Beginning in the late 19th century and persisting until the steel industry’s collapse, immigrant populations from all over the world chose to make Southeast Chicago their home. By 1900, Southeast Chicago was a booming industrial power fueled by hardworking immigrants. At this time, only 58% of South Chicago’s population was born in the United States. The remaining 42% were mostly from Europe, with Polish, German, Swedish, and Irish immigrants making up the largest foreign-born populations, respectively. European immigration to Southeast Chicago continued into the 20th century, but largely stopped when World War I began, as the vast majority of Europeans were either busy fighting or unable to move because of the war.
Starting around 1915, European immigrants in Southeast Chicago were joined by Mexican immigrants, many of whom were fleeing civil war. The first wave of Mexican immigrants to Chicago arrived when railroad companies sent maintenance workers to the Chicago area. After this first group of Mexican immigrants arrived, others were soon to follow.An interview with the Martinez family—one of the first Mexican families to arrive to Southeast Chicago—makes it clear that Mexican immigrants were not immediately welcomed. Olga Martinez recounts that men would often shout “No Mexicans crossing the street!” when she and her siblings were on their way to school. It is important to remember that the Southeast Chicago community, while vibrant and rich, comprises identities of many people, which sometimes brings tension. For example, racial tensions heightened in 1919, when tens of thousands of American steelworkers across the country went on strike. In Chicago, many of these workers were European immigrants or the descendants of European immigrants. Unable to reach an agreement with the striking workers, the higher-ups in Southeast Chicago’s steel mills turned to immigrant labor to restore their workforces, which generated tension because these immigrant laborers looked different from the striking laborers.
Mexican immigrants were not the only population relocating to Southeast Chicago during the early 20th century. At this time, the Great Migration was well underway as tens of thousands of African Americans from the South migrated to industrial regions in the North. Despite arriving in Chicago during its industrial boom, there were significant barriers to many African Americans seeking work. As such, Black Chicagoans were forced to be flexible and adaptable when it came to employment. Many African Americans found work in service jobs as porters, waiters, janitors, or elevator-operators. Others found work in the stockyards, packing meat. Still others worked in Chicago’s steel mills or commuted to Gary to work in the mills there.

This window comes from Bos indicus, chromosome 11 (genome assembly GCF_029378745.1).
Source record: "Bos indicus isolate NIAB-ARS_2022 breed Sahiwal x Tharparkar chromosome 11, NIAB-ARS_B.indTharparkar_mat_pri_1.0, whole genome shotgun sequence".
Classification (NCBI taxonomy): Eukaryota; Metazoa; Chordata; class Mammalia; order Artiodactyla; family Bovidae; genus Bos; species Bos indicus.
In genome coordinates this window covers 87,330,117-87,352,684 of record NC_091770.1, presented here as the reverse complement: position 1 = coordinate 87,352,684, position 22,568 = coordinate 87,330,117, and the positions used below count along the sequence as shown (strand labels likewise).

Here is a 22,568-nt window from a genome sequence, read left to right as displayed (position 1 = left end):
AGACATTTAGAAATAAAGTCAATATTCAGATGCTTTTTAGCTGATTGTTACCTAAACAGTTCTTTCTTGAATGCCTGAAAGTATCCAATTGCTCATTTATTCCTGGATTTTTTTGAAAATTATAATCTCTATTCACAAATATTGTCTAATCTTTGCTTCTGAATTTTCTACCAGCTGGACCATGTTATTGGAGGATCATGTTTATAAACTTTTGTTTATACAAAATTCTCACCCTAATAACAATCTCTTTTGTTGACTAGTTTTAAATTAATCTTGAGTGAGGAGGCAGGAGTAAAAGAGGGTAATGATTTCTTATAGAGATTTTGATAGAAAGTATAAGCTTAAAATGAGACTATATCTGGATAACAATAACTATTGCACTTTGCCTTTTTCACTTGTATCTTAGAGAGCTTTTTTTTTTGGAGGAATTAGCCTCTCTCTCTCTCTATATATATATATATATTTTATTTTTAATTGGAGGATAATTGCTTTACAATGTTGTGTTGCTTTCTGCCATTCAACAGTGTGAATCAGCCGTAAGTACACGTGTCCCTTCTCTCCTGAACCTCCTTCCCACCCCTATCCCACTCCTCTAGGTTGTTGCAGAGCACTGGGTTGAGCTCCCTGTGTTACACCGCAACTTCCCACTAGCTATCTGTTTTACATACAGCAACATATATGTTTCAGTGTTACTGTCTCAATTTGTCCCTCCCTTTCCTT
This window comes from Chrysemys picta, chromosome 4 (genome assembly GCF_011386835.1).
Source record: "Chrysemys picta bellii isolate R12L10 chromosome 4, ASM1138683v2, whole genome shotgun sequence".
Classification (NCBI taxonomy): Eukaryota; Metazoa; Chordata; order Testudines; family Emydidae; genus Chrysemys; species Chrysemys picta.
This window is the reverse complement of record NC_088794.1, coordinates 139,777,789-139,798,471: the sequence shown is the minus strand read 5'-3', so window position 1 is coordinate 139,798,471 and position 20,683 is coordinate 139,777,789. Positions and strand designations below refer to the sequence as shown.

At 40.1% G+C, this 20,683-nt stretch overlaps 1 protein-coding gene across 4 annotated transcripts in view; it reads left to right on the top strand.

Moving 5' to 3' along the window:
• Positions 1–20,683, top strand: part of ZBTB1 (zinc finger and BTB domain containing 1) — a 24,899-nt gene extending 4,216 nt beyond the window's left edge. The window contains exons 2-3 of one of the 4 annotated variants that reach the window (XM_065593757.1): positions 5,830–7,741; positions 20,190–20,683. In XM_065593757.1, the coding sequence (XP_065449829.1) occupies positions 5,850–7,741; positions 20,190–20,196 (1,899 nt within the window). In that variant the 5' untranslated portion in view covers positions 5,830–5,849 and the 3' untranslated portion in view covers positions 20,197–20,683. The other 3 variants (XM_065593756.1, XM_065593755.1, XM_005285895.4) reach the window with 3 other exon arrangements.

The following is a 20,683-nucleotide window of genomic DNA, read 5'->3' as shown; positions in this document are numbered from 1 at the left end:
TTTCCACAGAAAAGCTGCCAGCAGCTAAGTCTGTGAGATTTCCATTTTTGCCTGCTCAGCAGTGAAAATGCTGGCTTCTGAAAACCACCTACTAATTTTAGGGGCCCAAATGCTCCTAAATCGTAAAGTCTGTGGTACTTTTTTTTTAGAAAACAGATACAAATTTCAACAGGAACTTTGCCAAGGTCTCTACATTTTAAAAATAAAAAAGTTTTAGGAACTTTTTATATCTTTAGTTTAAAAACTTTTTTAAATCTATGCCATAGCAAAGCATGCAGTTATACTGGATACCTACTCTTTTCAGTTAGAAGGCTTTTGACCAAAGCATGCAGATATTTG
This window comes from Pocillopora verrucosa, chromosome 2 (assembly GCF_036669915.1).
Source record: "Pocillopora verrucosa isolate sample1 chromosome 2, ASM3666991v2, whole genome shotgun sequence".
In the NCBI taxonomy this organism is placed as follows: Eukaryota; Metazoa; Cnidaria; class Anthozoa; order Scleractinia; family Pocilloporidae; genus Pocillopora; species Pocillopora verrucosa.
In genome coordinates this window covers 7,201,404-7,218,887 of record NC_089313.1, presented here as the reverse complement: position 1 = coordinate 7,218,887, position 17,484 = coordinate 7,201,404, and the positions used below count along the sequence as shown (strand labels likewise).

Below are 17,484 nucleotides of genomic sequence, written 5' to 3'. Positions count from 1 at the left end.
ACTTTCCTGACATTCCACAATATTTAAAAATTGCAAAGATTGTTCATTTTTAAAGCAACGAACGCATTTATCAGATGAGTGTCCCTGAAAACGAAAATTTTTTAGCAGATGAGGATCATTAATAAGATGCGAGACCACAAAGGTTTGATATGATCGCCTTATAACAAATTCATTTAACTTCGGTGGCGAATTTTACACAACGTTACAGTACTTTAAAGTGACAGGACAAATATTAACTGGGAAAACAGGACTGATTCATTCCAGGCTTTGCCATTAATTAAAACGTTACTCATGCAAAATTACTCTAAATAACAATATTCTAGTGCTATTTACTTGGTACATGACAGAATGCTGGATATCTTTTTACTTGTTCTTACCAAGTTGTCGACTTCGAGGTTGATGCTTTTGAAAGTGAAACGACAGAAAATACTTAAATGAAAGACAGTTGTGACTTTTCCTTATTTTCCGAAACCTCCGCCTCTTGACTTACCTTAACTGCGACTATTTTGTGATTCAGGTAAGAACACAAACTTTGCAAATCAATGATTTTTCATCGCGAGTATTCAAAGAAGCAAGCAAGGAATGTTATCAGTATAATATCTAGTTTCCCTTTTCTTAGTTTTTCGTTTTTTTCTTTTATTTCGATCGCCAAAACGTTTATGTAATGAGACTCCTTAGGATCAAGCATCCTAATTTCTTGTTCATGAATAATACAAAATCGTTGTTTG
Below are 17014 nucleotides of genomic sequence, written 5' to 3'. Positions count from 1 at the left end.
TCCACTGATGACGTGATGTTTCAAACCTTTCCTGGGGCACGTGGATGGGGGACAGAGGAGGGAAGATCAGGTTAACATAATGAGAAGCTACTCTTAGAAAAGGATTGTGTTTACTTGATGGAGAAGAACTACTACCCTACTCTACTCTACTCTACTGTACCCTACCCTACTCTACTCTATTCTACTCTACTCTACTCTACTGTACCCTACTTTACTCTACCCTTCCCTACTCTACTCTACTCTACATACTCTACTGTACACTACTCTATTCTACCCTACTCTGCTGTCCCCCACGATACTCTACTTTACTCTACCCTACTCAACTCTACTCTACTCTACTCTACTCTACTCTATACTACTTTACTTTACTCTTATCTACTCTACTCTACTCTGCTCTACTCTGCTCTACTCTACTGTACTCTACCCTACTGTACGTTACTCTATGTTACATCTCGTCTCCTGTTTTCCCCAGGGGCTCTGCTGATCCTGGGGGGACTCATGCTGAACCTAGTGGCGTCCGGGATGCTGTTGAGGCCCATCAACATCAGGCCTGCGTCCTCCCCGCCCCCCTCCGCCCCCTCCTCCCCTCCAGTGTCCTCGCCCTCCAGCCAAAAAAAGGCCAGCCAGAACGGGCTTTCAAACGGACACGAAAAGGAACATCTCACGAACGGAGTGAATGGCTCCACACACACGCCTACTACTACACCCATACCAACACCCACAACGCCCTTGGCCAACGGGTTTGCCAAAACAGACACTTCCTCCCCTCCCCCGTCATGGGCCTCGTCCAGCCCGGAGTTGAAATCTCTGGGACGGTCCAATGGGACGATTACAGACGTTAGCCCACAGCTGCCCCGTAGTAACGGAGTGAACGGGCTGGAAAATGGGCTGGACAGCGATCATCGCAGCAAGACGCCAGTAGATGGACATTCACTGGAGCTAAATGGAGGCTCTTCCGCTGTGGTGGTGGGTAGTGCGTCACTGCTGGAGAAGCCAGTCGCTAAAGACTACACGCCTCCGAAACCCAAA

In the early 1980s, Wisconsin Steel—a mill located on 106th and Torrence—closed abruptly, leaving 3,000 laborers without a job. This marked the turn of an era of deindustrialization in Southeast Chicago, eliciting tremendous social, economic and environmental change. While it was common for community members to ‘get married... get out of high school and go straight to the mills’—according to James Rodriguez—this was not a reality for the next generation of Southeast Chicago residents. During this era, this region saw a lot of turnover in demographics with an establishment of ethnic enclaves in the East Side and South Deering communities. After the closing of the mills, many moved away from the city in order to pursue cheaper living in Indiana or the suburbs of Chicago.
When speaking to Maya Rodriguez, lifelong East Side Resident born in the 1990s, it was clear that young people today feel the need “to go get an education because [they can’t]rely on... union jobs that a lot of [their parents had].” Maya made it evident that the current generation of the community was more unified than those that preceded it. With a greater emphasis on education and the political underpinnings of the city in hand, there is a great power brewing in Southeast Chicago, one that brings together all community members and allows their voices to be heard.
The present community has been shaped by a constellation of waves of immigration, community tensions, and remnants of deindustrialization. Yet, what we see today is a diverse community forged in steel and kept together by its rich history. Roman Villarreal, a local sculptor and artist behind “A Tribute to the Past”, remarked that “Our children [the children of the Southeast side] are the steel of the community now. They are the future.” In the present day, it seems that the divisions between ethnic groups have been set aside in order to build a sustainable, healthy future for the posterity of the Southeast side. (Audio from an interview with a resident of Southeast Chicago)